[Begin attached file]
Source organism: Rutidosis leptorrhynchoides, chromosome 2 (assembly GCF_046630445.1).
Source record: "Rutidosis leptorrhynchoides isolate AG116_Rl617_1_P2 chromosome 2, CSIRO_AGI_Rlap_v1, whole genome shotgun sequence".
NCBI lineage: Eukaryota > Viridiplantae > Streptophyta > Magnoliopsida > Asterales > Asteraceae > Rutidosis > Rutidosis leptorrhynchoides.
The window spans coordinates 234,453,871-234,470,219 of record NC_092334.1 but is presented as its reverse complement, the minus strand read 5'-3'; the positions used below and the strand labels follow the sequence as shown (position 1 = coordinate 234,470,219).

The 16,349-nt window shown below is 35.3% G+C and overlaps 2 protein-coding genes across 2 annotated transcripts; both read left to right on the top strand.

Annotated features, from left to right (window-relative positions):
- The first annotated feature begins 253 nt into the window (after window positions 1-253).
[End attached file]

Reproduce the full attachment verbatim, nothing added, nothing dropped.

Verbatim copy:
Source organism: Rutidosis leptorrhynchoides, chromosome 2 (assembly GCF_046630445.1).
Source record: "Rutidosis leptorrhynchoides isolate AG116_Rl617_1_P2 chromosome 2, CSIRO_AGI_Rlap_v1, whole genome shotgun sequence".
NCBI lineage: Eukaryota > Viridiplantae > Streptophyta > Magnoliopsida > Asterales > Asteraceae > Rutidosis > Rutidosis leptorrhynchoides.
The window spans coordinates 234,453,871-234,470,219 of record NC_092334.1 but is presented as its reverse complement, the minus strand read 5'-3'; the positions used below and the strand labels follow the sequence as shown (position 1 = coordinate 234,470,219).

The 16,349-nt window shown below is 35.3% G+C and overlaps 2 protein-coding genes across 2 annotated transcripts; both read left to right on the top strand.

Annotated features, from left to right (window-relative positions):
- The first annotated feature begins 253 nt into the window (after window positions 1-253).